# Wick product

In probability theory, the Wick product is a particular way of defining an adjusted product of a set of random variables. In the lowest order product the adjustment corresponds to subtracting off the mean value, to leave a result whose mean is zero. For the higher order products the adjustment involves subtracting off lower order (ordinary) products of the random variables, in a symmetric way, again leaving a result whose mean is zero. The Wick product is a polynomial function of the random variables, their expected values, and expected values of their products.

The definition of the Wick product immediately leads to the Wick power of a single random variable and this allows analogues of other functions of random variables to be defined on the basis of replacing the ordinary powers in a power-series expansions by the Wick powers.

The Wick product is named after physicist Gian-Carlo Wick, cf. Wick's theorem.

## Definition

The Wick product,

${\displaystyle \langle X_{1},\dots ,X_{k}\rangle \,}$

is a sort of product of the random variables, X1, ..., Xk, defined recursively as follows:[citation needed]

${\displaystyle \langle \rangle =1\,}$

(i.e. the empty product—the product of no random variables at all—is 1). Thereafter finite moments must be assumed. Next, for k≥1,

${\displaystyle {\partial \langle X_{1},\dots ,X_{k}\rangle \over \partial X_{i}}=\langle X_{1},\dots ,X_{i-1},{\widehat {X}}_{i},X_{i+1},\dots ,X_{k}\rangle ,}$

where ${\displaystyle {\widehat {X}}_{i}}$ means Xi is absent, and the constraint that

${\displaystyle \operatorname {E} \langle X_{1},\dots ,X_{k}\rangle =0{\mbox{ for }}k\geq 1.\,}$

## Examples

It follows that

${\displaystyle \langle X\rangle =X-\operatorname {E} X,\,}$
${\displaystyle \langle X,Y\rangle =XY-\operatorname {E} Y\cdot X-\operatorname {E} X\cdot Y+2(\operatorname {E} X)(\operatorname {E} Y)-\operatorname {E} (XY).\,}$
{\displaystyle {\begin{aligned}\langle X,Y,Z\rangle =&XYZ\\&-\operatorname {E} Y\cdot XZ\\&-\operatorname {E} Z\cdot XY\\&-\operatorname {E} X\cdot YZ\\&+2(\operatorname {E} Y)(\operatorname {E} Z)\cdot X\\&+2(\operatorname {E} X)(\operatorname {E} Z)\cdot Y\\&+2(\operatorname {E} X)(\operatorname {E} Y)\cdot Z\\&-\operatorname {E} (XZ)\cdot Y\\&-\operatorname {E} (XY)\cdot Z\\&-\operatorname {E} (YZ)\cdot X\\&-\operatorname {E} (XYZ)\,.\\\end{aligned}}}

## Another notational convention

In the notation conventional among physicists, the Wick product is often denoted thus:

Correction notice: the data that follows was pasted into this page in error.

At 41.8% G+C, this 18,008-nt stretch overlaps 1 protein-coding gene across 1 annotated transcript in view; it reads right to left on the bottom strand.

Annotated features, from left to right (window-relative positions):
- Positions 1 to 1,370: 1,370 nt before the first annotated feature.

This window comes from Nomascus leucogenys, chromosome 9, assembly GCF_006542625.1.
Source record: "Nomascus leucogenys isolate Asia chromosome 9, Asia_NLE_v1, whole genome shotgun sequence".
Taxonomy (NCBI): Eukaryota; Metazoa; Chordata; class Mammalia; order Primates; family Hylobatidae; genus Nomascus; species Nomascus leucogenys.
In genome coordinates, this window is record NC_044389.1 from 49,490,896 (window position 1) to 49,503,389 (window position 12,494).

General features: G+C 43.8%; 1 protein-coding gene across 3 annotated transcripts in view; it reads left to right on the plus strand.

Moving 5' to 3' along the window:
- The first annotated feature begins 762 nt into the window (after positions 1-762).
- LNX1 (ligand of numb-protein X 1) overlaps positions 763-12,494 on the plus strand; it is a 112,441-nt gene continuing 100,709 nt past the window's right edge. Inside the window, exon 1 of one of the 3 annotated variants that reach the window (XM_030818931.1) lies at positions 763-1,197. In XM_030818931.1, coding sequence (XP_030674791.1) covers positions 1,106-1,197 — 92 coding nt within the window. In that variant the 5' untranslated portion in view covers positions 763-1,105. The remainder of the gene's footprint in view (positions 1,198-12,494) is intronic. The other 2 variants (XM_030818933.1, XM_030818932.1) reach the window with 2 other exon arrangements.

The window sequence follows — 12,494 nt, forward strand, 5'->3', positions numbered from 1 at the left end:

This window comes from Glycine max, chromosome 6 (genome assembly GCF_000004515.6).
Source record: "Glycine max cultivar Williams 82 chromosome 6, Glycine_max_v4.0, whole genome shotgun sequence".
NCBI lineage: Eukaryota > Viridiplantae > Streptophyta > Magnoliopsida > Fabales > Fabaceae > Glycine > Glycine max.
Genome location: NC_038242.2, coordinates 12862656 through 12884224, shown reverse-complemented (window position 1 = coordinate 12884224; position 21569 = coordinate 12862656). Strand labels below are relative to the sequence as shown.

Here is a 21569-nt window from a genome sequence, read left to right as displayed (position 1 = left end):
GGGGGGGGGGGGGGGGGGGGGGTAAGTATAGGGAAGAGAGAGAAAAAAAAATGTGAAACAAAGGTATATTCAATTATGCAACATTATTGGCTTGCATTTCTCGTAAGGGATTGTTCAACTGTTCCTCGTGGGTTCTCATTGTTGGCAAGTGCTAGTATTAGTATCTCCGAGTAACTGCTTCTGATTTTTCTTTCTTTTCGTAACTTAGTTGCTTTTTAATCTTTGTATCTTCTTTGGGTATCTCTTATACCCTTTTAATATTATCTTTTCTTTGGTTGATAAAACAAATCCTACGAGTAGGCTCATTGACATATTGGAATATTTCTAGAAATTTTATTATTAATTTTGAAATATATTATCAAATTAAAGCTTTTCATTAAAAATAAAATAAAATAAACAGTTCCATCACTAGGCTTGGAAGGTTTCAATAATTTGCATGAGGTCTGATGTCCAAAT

${\displaystyle :X_{1},\dots ,X_{k}:\,}$

and the angle-bracket notation

${\displaystyle \langle X\rangle \,}$

is used to denote the expected value of the random variable X.

## Wick powers

The nth Wick power of a random variable X is the Wick product

${\displaystyle X'^{n}=\langle X,\dots ,X\rangle \,}$

with n factors.

The sequence of polynomials Pn such that

${\displaystyle P_{n}(X)=\langle X,\dots ,X\rangle =X'^{n}\,}$

form an Appell sequence, i.e. they satisfy the identity

${\displaystyle P_{n}'(x)=nP_{n-1}(x),\,}$

for n = 0, 1, 2, ... and P0(x) is a nonzero constant.

For example, it can be shown that if X is uniformly distributed on the interval [0, 1], then

${\displaystyle X'^{n}=B_{n}(X)\,}$

where Bn is the nth-degree Bernoulli polynomial. Similarly, if X is normally distributed with variance 1, then

${\displaystyle X'^{n}=H_{n}(X)\,}$

where Hn is the nth Hermite polynomial.

## Binomial theorem

${\displaystyle (aX+bY)^{'n}=\sum _{i=0}^{n}{n \choose i}a^{i}b^{n-i}X^{'i}Y^{'{n-i}}}$

## Wick exponential

${\displaystyle \langle \operatorname {exp} (aX)\rangle \ {\stackrel {\mathrm {def} }{=}}\ \sum _{i=0}^{\infty }{\frac {a^{i}}{i!}}X^{'i}}$

## References

• Wick Product Springer Encyclopedia of Mathematics
• Florin Avram and Murad Taqqu, (1987) "Noncentral Limit Theorems and Appell Polynomials", Annals of Probability, volume 15, number 2, pages 767—775, 1987.
• Hida, T. and Ikeda, N. (1967) "Analysis on Hilbert space with reproducing kernel arising from multiple Wiener integral". Proc. Fifth Berkeley Sympos. Math. Statist. and Probability (Berkeley, Calif., 1965/66). Vol. II: Contributions to Probability Theory, Part 1 pp. 117–143 Univ. California Press
• Wick, G. C. (1950) "The evaluation of the collision matrix". Physical Rev. 80 (2), 268–272.
• Hu, Yao-zhong; Yan, Jia-an (2009) "Wick calculus for nonlinear Gaussian functionals", Acta Mathematicae Applicatae Sinica (English Series), 25 (3), 399–414 doi:10.1007/s10255-008-8808-0